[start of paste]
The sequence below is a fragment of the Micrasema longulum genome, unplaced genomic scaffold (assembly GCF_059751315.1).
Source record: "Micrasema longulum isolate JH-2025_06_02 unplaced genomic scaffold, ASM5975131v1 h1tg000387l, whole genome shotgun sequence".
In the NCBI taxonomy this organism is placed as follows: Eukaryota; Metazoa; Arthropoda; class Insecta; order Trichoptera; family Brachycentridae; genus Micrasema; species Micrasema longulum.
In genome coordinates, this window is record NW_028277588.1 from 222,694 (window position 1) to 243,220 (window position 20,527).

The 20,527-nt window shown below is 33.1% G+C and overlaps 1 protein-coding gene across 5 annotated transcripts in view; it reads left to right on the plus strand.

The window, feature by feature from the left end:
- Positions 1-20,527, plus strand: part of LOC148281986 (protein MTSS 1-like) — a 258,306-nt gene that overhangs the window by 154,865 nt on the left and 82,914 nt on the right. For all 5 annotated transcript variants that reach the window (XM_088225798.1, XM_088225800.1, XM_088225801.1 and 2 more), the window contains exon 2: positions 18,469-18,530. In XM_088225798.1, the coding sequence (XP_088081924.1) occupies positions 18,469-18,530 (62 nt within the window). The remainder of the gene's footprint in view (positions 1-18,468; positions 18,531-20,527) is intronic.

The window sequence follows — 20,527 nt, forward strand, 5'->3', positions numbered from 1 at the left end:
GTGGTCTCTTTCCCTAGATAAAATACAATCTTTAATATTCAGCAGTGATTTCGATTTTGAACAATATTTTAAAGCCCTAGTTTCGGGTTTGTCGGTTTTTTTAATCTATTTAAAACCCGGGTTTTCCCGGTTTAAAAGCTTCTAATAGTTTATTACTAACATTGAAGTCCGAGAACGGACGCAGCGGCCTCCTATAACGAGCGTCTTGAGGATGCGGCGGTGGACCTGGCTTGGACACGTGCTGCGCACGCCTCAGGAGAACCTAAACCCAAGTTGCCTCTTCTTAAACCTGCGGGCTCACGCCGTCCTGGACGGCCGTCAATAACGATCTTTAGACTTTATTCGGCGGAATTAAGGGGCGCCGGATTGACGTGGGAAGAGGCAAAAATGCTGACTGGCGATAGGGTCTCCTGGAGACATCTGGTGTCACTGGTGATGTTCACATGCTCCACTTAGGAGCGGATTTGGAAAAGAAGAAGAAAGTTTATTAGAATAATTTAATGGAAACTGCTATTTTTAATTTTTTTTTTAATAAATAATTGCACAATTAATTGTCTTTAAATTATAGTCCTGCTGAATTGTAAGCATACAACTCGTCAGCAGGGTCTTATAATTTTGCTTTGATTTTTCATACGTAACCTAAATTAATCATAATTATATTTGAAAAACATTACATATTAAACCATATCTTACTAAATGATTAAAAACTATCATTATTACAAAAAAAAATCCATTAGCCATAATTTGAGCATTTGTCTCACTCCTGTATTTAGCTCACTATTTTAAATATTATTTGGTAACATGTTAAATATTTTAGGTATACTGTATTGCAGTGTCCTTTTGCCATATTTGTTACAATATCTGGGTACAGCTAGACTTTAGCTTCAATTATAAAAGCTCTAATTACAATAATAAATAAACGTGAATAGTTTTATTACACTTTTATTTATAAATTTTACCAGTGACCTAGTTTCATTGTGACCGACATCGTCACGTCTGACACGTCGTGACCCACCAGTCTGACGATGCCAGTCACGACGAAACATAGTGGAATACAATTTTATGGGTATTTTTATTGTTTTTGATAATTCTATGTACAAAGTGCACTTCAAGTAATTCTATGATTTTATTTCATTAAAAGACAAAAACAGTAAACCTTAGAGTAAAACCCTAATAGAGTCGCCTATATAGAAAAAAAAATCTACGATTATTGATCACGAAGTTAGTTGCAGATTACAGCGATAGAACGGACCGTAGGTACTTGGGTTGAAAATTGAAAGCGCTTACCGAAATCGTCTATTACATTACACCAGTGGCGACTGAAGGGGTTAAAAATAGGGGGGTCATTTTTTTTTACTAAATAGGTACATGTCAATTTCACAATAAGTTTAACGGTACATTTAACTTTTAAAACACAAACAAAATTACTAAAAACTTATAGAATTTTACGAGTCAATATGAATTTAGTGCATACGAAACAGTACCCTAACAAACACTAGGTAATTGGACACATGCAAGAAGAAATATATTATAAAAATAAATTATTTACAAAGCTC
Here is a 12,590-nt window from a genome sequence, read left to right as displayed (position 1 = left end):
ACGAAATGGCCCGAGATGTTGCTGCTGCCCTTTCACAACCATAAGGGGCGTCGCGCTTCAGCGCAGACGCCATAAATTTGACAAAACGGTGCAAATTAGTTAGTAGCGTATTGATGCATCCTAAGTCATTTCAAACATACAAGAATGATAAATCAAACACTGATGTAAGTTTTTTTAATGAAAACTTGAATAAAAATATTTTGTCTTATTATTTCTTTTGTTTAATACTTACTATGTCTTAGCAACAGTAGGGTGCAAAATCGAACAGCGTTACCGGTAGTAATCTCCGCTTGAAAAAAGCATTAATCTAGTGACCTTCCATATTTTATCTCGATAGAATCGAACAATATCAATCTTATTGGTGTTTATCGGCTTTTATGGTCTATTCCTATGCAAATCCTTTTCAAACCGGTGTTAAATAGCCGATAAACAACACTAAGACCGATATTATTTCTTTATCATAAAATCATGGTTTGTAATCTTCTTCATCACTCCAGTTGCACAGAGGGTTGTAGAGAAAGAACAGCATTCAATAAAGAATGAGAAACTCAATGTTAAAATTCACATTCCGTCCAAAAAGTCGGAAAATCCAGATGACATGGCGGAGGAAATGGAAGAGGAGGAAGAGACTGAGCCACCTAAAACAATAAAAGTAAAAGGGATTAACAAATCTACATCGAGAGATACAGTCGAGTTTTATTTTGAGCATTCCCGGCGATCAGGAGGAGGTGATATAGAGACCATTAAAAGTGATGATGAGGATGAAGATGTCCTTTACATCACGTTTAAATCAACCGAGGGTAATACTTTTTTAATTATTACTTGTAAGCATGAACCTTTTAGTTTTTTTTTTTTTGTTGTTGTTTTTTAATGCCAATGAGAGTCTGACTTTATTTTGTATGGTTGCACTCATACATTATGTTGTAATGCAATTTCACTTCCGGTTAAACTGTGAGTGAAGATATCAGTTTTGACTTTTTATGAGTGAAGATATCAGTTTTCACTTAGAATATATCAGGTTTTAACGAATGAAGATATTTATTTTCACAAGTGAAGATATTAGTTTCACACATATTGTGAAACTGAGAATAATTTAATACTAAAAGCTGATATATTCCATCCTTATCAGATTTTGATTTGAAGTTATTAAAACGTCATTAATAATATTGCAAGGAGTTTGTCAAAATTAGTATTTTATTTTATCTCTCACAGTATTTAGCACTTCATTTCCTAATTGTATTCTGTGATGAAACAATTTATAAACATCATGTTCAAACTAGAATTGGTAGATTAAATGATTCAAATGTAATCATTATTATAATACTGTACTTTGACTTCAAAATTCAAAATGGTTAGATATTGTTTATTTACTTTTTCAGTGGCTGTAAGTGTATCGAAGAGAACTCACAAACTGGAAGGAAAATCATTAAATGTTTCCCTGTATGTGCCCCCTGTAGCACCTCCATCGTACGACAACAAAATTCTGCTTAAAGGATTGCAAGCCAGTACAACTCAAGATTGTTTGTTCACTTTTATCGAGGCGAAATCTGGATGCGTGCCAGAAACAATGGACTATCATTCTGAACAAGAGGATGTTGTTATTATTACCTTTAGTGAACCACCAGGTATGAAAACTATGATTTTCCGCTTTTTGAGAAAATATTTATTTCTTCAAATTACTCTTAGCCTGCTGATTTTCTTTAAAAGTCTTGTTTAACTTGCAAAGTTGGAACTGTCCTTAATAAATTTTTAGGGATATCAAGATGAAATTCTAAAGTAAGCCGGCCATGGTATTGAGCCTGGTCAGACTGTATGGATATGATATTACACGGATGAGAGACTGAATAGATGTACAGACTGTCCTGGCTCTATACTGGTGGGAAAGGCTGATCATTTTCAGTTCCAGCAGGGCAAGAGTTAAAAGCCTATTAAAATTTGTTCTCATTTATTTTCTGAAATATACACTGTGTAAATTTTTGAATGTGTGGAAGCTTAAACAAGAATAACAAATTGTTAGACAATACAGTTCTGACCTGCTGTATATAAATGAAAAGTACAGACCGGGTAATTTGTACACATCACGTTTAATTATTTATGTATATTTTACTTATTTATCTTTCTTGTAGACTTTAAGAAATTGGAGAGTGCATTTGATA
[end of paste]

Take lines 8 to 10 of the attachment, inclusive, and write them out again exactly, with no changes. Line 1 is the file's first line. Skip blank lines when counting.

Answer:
The window sequence follows — 20,527 nt, forward strand, 5'->3', positions numbered from 1 at the left end:
GTGGTCTCTTTCCCTAGATAAAATACAATCTTTAATATTCAGCAGTGATTTCGATTTTGAACAATATTTTAAAGCCCTAGTTTCGGGTTTGTCGGTTTTTTTAATCTATTTAAAACCCGGGTTTTCCCGGTTTAAAAGCTTCTAATAGTTTATTACTAACATTGAAGTCCGAGAACGGACGCAGCGGCCTCCTATAACGAGCGTCTTGAGGATGCGGCGGTGGACCTGGCTTGGACACGTGCTGCGCACGCCTCAGGAGAACCTAAACCCAAGTTGCCTCTTCTTAAACCTGCGGGCTCACGCCGTCCTGGACGGCCGTCAATAACGATCTTTAGACTTTATTCGGCGGAATTAAGGGGCGCCGGATTGACGTGGGAAGAGGCAAAAATGCTGACTGGCGATAGGGTCTCCTGGAGACATCTGGTGTCACTGGTGATGTTCACATGCTCCACTTAGGAGCGGATTTGGAAAAGAAGAAGAAAGTTTATTAGAATAATTTAATGGAAACTGCTATTTTTAATTTTTTTTTTAATAAATAATTGCACAATTAATTGTCTTTAAATTATAGTCCTGCTGAATTGTAAGCATACAACTCGTCAGCAGGGTCTTATAATTTTGCTTTGATTTTTCATACGTAACCTAAATTAATCATAATTATATTTGAAAAACATTACATATTAAACCATATCTTACTAAATGATTAAAAACTATCATTATTACAAAAAAAAATCCATTAGCCATAATTTGAGCATTTGTCTCACTCCTGTATTTAGCTCACTATTTTAAATATTATTTGGTAACATGTTAAATATTTTAGGTATACTGTATTGCAGTGTCCTTTTGCCATATTTGTTACAATATCTGGGTACAGCTAGACTTTAGCTTCAATTATAAAAGCTCTAATTACAATAATAAATAAACGTGAATAGTTTTATTACACTTTTATTTATAAATTTTACCAGTGACCTAGTTTCATTGTGACCGACATCGTCACGTCTGACACGTCGTGACCCACCAGTCTGACGATGCCAGTCACGACGAAACATAGTGGAATACAATTTTATGGGTATTTTTATTGTTTTTGATAATTCTATGTACAAAGTGCACTTCAAGTAATTCTATGATTTTATTTCATTAAAAGACAAAAACAGTAAACCTTAGAGTAAAACCCTAATAGAGTCGCCTATATAGAAAAAAAAATCTACGATTATTGATCACGAAGTTAGTTGCAGATTACAGCGATAGAACGGACCGTAGGTACTTGGGTTGAAAATTGAAAGCGCTTACCGAAATCGTCTATTACATTACACCAGTGGCGACTGAAGGGGTTAAAAATAGGGGGGTCATTTTTTTTTACTAAATAGGTACATGTCAATTTCACAATAAGTTTAACGGTACATTTAACTTTTAAAACACAAACAAAATTACTAAAAACTTATAGAATTTTACGAGTCAATATGAATTTAGTGCATACGAAACAGTACCCTAACAAACACTAGGTAATTGGACACATGCAAGAAGAAATATATTATAAAAATAAATTATTTACAAAGCTC
Here is a 12,590-nt window from a genome sequence, read left to right as displayed (position 1 = left end):